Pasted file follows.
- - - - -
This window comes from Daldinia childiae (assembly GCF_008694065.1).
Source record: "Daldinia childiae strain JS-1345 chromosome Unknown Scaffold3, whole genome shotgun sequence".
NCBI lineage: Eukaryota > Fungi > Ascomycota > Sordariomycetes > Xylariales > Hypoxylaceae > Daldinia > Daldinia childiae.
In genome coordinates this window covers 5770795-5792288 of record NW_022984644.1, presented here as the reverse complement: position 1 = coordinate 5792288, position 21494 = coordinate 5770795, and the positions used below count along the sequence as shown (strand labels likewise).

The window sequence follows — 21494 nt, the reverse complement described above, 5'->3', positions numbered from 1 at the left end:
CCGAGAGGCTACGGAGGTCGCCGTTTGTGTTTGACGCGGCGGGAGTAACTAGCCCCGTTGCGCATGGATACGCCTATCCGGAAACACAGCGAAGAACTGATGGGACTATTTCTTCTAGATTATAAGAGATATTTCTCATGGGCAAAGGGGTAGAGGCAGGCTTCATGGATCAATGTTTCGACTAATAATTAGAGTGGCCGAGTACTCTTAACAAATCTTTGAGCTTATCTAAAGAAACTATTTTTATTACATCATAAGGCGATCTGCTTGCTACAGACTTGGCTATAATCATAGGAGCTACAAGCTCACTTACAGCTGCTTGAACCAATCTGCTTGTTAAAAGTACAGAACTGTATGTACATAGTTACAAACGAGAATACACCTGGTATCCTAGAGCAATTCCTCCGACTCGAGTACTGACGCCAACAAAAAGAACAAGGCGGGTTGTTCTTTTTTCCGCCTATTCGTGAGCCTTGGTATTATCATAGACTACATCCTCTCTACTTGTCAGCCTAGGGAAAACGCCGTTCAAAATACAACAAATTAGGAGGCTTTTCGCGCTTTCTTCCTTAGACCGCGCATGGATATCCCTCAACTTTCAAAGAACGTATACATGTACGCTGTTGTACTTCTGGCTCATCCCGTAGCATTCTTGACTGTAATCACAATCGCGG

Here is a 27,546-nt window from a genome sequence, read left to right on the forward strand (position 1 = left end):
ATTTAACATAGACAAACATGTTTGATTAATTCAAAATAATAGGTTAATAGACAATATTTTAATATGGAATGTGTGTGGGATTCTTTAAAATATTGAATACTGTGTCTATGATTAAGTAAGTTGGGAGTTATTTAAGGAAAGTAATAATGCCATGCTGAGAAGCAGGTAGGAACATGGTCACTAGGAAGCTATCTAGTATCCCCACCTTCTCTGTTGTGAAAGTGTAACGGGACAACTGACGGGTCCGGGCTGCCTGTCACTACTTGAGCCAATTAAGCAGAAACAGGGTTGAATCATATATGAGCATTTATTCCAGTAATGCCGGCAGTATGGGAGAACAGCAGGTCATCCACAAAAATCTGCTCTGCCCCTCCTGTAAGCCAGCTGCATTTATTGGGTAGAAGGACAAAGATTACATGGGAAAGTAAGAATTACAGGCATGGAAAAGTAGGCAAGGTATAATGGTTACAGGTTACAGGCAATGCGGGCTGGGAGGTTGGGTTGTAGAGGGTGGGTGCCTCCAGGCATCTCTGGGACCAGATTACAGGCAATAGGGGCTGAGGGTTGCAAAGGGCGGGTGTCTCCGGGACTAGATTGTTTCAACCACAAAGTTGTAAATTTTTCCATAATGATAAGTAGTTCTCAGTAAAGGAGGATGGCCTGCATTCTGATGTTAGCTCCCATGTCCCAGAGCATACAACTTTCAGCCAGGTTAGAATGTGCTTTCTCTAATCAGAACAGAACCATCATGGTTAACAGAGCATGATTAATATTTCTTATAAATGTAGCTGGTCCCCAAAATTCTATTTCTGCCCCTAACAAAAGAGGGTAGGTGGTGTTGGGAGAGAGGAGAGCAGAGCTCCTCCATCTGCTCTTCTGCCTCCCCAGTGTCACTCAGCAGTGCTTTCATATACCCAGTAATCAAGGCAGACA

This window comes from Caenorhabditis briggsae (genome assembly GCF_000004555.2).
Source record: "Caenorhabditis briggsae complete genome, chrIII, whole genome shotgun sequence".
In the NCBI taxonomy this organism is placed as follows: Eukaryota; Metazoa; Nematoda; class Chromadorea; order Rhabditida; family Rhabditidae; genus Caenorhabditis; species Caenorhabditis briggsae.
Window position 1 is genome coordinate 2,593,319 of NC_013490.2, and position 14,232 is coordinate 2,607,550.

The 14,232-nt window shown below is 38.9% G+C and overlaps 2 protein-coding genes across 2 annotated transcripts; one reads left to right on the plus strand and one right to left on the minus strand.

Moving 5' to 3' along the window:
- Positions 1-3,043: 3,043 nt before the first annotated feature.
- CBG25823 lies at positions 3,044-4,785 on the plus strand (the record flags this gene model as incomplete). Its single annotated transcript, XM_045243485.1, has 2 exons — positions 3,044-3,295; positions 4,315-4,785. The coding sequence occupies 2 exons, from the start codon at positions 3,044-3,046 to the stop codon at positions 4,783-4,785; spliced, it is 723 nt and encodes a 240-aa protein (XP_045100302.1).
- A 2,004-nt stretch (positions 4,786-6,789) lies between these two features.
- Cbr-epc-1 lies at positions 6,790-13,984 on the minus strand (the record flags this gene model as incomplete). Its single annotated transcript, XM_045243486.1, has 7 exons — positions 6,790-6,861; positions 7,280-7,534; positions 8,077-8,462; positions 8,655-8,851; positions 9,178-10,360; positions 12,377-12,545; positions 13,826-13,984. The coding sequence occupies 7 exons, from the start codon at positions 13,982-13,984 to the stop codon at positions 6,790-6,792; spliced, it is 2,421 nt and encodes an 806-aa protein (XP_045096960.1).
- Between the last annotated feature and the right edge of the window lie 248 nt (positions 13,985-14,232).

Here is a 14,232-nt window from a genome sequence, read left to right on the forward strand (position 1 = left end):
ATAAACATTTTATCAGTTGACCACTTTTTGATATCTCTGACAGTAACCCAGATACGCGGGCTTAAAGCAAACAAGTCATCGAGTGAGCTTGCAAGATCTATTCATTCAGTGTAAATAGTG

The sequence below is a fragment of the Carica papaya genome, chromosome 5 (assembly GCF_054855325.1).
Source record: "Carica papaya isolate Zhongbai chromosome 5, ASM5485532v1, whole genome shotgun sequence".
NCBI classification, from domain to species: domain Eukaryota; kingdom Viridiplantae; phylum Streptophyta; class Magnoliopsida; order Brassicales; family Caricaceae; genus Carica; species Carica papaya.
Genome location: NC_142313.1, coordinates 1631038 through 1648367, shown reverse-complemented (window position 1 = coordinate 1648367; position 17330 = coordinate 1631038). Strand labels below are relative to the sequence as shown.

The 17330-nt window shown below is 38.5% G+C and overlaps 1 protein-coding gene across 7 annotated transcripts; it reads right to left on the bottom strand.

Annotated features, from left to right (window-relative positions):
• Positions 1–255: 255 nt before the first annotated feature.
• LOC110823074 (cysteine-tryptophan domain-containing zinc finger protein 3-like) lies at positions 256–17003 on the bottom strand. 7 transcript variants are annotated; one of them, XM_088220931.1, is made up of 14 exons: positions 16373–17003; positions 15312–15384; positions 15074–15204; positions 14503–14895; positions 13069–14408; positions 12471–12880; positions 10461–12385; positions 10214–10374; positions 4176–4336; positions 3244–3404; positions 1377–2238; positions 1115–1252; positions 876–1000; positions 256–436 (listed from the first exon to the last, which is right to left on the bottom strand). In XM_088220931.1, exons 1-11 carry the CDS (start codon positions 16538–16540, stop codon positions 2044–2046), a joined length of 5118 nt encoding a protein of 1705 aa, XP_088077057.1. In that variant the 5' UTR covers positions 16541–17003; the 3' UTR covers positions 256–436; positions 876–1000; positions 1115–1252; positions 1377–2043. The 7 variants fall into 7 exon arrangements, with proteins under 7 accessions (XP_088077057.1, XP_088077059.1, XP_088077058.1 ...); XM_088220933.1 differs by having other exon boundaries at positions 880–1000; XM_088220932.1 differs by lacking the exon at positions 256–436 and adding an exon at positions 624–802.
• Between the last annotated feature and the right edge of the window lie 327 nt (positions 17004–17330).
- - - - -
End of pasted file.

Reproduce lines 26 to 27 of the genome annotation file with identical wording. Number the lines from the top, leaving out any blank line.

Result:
The 17330-nt window shown below is 38.5% G+C and overlaps 1 protein-coding gene across 7 annotated transcripts; it reads right to left on the bottom strand.

Annotated features, from left to right (window-relative positions):